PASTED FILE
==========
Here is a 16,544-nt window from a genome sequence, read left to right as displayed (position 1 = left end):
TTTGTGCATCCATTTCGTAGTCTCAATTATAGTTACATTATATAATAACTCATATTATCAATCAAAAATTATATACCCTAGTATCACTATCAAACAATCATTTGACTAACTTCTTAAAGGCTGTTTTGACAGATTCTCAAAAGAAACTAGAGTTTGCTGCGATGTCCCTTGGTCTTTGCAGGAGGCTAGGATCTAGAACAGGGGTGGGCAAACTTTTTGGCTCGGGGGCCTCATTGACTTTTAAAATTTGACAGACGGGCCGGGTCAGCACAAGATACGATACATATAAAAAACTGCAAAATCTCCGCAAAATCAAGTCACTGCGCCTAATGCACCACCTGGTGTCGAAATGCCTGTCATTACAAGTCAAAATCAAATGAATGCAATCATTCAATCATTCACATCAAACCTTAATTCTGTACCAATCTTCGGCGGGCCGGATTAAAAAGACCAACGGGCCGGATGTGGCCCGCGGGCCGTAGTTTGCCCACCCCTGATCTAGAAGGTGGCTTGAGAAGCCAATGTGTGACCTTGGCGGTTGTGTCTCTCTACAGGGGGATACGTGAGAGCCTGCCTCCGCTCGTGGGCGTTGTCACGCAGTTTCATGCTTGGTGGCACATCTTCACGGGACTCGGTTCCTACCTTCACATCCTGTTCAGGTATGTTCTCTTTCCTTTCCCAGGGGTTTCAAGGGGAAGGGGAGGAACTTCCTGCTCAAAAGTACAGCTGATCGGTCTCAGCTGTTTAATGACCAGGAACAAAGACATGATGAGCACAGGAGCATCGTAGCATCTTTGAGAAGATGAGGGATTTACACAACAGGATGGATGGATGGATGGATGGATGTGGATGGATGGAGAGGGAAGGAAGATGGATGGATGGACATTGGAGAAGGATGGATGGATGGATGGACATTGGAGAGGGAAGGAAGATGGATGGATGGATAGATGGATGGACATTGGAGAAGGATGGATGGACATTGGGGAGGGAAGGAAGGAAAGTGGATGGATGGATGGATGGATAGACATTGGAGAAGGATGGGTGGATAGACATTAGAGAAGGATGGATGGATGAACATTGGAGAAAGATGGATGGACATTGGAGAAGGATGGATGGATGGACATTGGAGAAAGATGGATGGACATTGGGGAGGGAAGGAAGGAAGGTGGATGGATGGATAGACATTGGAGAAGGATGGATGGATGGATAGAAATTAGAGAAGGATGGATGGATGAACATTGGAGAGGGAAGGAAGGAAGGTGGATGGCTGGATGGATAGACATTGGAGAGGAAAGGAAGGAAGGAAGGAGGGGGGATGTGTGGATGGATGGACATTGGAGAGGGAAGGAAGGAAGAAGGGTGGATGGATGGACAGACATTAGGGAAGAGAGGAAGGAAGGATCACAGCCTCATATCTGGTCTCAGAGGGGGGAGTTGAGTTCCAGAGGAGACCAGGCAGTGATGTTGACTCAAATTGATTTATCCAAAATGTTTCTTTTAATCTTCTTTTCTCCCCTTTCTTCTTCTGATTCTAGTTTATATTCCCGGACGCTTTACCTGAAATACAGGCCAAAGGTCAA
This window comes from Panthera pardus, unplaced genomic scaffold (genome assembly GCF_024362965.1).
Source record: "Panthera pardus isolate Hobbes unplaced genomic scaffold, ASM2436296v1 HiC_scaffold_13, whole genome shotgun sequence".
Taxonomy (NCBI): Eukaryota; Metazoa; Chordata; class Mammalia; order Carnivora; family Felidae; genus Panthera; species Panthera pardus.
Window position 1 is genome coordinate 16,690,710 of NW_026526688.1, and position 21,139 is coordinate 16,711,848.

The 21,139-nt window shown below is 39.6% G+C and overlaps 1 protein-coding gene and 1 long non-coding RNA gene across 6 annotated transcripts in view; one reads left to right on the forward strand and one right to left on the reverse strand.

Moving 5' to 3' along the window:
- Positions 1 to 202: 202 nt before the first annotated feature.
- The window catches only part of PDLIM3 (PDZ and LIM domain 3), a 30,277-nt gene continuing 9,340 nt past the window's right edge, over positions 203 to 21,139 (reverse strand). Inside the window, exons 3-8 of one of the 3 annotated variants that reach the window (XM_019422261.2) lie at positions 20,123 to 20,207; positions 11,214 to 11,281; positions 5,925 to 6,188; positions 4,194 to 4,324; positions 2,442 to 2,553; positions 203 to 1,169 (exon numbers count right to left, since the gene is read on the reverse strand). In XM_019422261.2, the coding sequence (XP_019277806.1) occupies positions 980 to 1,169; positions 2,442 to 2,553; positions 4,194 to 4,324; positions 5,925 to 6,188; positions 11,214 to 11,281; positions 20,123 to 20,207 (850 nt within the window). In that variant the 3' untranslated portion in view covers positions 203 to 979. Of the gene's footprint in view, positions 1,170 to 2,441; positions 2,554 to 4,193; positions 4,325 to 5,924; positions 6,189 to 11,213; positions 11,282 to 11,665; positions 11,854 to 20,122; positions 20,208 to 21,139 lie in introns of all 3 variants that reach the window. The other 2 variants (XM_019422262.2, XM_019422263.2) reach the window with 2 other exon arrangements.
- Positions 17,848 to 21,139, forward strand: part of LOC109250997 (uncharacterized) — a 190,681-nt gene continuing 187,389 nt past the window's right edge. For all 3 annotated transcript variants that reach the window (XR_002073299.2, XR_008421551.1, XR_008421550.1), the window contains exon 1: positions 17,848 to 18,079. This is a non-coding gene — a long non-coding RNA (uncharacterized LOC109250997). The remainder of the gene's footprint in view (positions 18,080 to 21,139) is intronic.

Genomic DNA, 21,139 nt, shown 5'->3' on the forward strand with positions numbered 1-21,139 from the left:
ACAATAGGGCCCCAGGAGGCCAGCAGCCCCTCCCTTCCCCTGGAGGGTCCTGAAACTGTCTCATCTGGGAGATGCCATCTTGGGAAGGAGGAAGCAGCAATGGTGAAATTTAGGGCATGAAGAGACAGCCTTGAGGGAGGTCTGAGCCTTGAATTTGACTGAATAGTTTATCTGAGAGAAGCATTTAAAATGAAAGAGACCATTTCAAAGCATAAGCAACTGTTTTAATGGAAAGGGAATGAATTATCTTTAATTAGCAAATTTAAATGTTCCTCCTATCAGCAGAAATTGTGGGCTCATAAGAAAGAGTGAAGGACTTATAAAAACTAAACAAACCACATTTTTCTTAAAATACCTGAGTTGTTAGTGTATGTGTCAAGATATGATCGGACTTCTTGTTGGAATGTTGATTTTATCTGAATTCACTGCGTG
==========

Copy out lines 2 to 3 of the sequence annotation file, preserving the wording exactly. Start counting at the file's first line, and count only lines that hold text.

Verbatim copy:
TTTGTGCATCCATTTCGTAGTCTCAATTATAGTTACATTATATAATAACTCATATTATCAATCAAAAATTATATACCCTAGTATCACTATCAAACAATCATTTGACTAACTTCTTAAAGGCTGTTTTGACAGATTCTCAAAAGAAACTAGAGTTTGCTGCGATGTCCCTTGGTCTTTGCAGGAGGCTAGGATCTAGAACAGGGGTGGGCAAACTTTTTGGCTCGGGGGCCTCATTGACTTTTAAAATTTGACAGACGGGCCGGGTCAGCACAAGATACGATACATATAAAAAACTGCAAAATCTCCGCAAAATCAAGTCACTGCGCCTAATGCACCACCTGGTGTCGAAATGCCTGTCATTACAAGTCAAAATCAAATGAATGCAATCATTCAATCATTCACATCAAACCTTAATTCTGTACCAATCTTCGGCGGGCCGGATTAAAAAGACCAACGGGCCGGATGTGGCCCGCGGGCCGTAGTTTGCCCACCCCTGATCTAGAAGGTGGCTTGAGAAGCCAATGTGTGACCTTGGCGGTTGTGTCTCTCTACAGGGGGATACGTGAGAGCCTGCCTCCGCTCGTGGGCGTTGTCACGCAGTTTCATGCTTGGTGGCACATCTTCACGGGACTCGGTTCCTACCTTCACATCCTGTTCAGGTATGTTCTCTTTCCTTTCCCAGGGGTTTCAAGGGGAAGGGGAGGAACTTCCTGCTCAAAAGTACAGCTGATCGGTCTCAGCTGTTTAATGACCAGGAACAAAGACATGATGAGCACAGGAGCATCGTAGCATCTTTGAGAAGATGAGGGATTTACACAACAGGATGGATGGATGGATGGATGGATGTGGATGGATGGAGAGGGAAGGAAGATGGATGGATGGACATTGGAGAAGGATGGATGGATGGATGGACATTGGAGAGGGAAGGAAGATGGATGGATGGATAGATGGATGGACATTGGAGAAGGATGGATGGACATTGGGGAGGGAAGGAAGGAAAGTGGATGGATGGATGGATGGATAGACATTGGAGAAGGATGGGTGGATAGACATTAGAGAAGGATGGATGGATGAACATTGGAGAAAGATGGATGGACATTGGAGAAGGATGGATGGATGGACATTGGAGAAAGATGGATGGACATTGGGGAGGGAAGGAAGGAAGGTGGATGGATGGATAGACATTGGAGAAGGATGGATGGATGGATAGAAATTAGAGAAGGATGGATGGATGAACATTGGAGAGGGAAGGAAGGAAGGTGGATGGCTGGATGGATAGACATTGGAGAGGAAAGGAAGGAAGGAAGGAGGGGGGATGTGTGGATGGATGGACATTGGAGAGGGAAGGAAGGAAGAAGGGTGGATGGATGGACAGACATTAGGGAAGAGAGGAAGGAAGGATCACAGCCTCATATCTGGTCTCAGAGGGGGGAGTTGAGTTCCAGAGGAGACCAGGCAGTGATGTTGACTCAAATTGATTTATCCAAAATGTTTCTTTTAATCTTCTTTTCTCCCCTTTCTTCTTCTGATTCTAGTTTATATTCCCGGACGCTTTACCTGAAATACAGGCCAAAGGTCAA
This window comes from Panthera pardus, unplaced genomic scaffold (genome assembly GCF_024362965.1).